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What features can a wallpaper pattern have? You shouldn't be
surprised to learn that the different relationships between images of
a motif in a wallpaper pattern correspond to the different
transformations we used to create copies of a motif.
Many of the terms defined below are illustrated by a picture. Can you
match the pictures to the definitions? Do any of the pictures
illustrate more than one of the terms defined?
- We will say that a wallpaper pattern is a pattern which
covers the entire plane and can be produced by repeatedly applying
transformations to a finite motif (and to the images of that motif).
We generated several plane patterns when we experimented
with three mirrors perpendicular to the desk.
- A wallpaper pattern like the samples above has reflective
symmetry if there is a reflection that transforms one half of the
pattern into the other half. If you set a mirror down on a line of
mirror symmetry of such a pattern, you will see the same pattern
in the mirror as you would if you replaced the mirror with a piece of
glass. (The Kali patterns with symmetry group *2222 will have many
lines of mirror symmetry.)
- A pattern is said to have translational symmetry if there
is some translation of the pattern that takes each image of the motif
to some other image. All wallpaper patterns have translational
symmetries in at least two different directions.
- A pattern has rotational symmetry if some rotation of the
pattern takes each image in the pattern to some other image. If that
rotation has angle 360/n degrees, we say that the rotational symmetry
is of order n. (This is because we can repeat that rotation n
times before returning to our starting position.) If you're using
Kali, click on a button with no "*" below it to construct a pattern with
lots of rotational symmetry.
- A pattern has glide reflective symmetry if there is some
glide reflection that transforms the pattern into itself. (It is
often difficult to detect glide reflections in a wallpaper pattern.
Don't be frustrated if you can't pick them out right away.) Any
wallpaper pattern with reflective symmetry will also have some glide
reflective symmetry, but some patterns have glide reflective
symmetries and no reflective symmetry!
In the last section we saw that a pattern generated by three mirrors
actually has many more than three lines of mirror symmetry -- in some
computer generated images you can't even tell which mirrors are the
This is the rule rather than an exception. The fact that a wallpaper
pattern is generated by repeatedly applying some set of
transformations to a finite motif and its images guarantees
that this will happen for all the wallpaper groups. Try to find
repeated symmetries in the wallpaper patterns shown above.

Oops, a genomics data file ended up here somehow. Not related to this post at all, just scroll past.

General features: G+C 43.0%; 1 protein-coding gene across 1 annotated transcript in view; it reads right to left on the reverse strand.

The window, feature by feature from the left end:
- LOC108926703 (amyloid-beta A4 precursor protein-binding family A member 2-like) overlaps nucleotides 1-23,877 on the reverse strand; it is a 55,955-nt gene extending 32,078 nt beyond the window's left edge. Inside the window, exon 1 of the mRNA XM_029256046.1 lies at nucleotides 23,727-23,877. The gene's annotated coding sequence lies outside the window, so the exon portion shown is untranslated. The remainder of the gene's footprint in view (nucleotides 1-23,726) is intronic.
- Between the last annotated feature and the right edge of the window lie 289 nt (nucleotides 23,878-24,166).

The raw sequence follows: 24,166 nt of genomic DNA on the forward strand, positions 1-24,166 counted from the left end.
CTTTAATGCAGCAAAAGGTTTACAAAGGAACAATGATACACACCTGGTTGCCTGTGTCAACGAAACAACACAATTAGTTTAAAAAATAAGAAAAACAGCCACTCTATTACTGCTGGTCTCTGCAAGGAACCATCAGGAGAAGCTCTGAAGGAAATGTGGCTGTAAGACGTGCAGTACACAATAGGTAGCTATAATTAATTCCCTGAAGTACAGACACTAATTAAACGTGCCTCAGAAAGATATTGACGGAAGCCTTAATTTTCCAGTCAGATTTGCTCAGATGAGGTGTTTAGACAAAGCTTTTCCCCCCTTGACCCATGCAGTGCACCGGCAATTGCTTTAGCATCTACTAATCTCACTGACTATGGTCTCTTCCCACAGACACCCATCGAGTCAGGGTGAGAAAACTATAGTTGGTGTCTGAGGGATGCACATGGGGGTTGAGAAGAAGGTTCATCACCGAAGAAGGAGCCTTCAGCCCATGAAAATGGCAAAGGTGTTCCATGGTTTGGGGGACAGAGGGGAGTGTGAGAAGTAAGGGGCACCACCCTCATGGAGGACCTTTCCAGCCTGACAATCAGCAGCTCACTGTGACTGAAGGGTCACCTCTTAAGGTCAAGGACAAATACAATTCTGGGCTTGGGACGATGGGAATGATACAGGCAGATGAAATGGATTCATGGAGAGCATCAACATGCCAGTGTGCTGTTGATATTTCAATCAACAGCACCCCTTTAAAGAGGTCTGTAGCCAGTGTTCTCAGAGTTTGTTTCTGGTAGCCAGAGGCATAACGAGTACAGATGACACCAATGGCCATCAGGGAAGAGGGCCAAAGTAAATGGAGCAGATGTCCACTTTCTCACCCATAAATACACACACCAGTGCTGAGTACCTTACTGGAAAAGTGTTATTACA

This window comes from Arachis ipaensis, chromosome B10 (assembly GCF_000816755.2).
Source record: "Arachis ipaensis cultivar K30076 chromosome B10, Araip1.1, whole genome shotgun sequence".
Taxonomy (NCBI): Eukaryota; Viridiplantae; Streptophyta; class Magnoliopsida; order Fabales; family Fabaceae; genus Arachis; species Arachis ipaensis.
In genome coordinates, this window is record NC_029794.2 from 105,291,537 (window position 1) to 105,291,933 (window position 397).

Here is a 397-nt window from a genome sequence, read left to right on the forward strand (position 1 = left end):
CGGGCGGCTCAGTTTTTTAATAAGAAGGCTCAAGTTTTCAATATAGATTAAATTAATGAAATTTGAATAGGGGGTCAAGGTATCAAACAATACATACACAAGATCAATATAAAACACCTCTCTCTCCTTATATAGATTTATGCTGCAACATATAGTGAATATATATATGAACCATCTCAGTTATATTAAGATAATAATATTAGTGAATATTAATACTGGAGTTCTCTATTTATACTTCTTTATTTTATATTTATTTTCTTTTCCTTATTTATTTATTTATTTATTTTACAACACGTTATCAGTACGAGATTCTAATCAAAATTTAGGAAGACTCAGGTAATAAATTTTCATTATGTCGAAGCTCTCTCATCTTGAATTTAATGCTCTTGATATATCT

We want to find all of the different groups of symmetries that can
exist in a wallpaper pattern. We're going to use "orbifold notation"
(1) to describe these symmetries. This
notation was presented in a summer course at the Center, so we'll use
materials from that class. Some words on the page (like "quotient
orbifold") will be unfamiliar to you -- you'll learn them soon.
Your mission is to learn the definitions of mirror string and
gyration point; take a deep breath, relax, and move along to a
page taken from the Geometry and the
Imagination Summer Program web pages. (You may wish to refer to a
picture of a brick wall while
reading the notes.) Return to this page when you're done reading.
Later, we'll work through several examples of the procedures described
on that page.
We'll need just a few more terms for our classification system. In
the next section we'll learn more about the topological features they
- A kaleidoscopic point or corner is a point where
two or more mirrors meet. The corners of a mirror string are
- Gyration points may also be referred to as cone points.
- A wonder ring or handle is denoted by an "o" in the
orbifold notation (older versions of Kali use a solid dot). These
show up in wallpaper patterns with translational symmetry -- the name
is a shortened version of "wonderful wandering", which suggests
- A miracle or cross cap is denoted by an "x" in the
orbifold notation (Kali may use an o). These appear in the notation
for patterns which have glide reflections -- they're "miraculous" ways
of moving from a right handed copy of a motif to a left handed image
without crossing a "mirror" line.
(1) There are many different ways of
describing the symmetries of a wallpaper pattern. We will encounter
several of these during this course. Orbifold notation seems to be
the most modern, the easiest to interpret and remember, and the best
tool for our goal of enumerating the wallpaper groups.
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Author: Chaim Goodman-Strauss, revised and edited by Heidi Burgiel
Created: Dec 7 1995 ---
Last modified: Jul 31 1996
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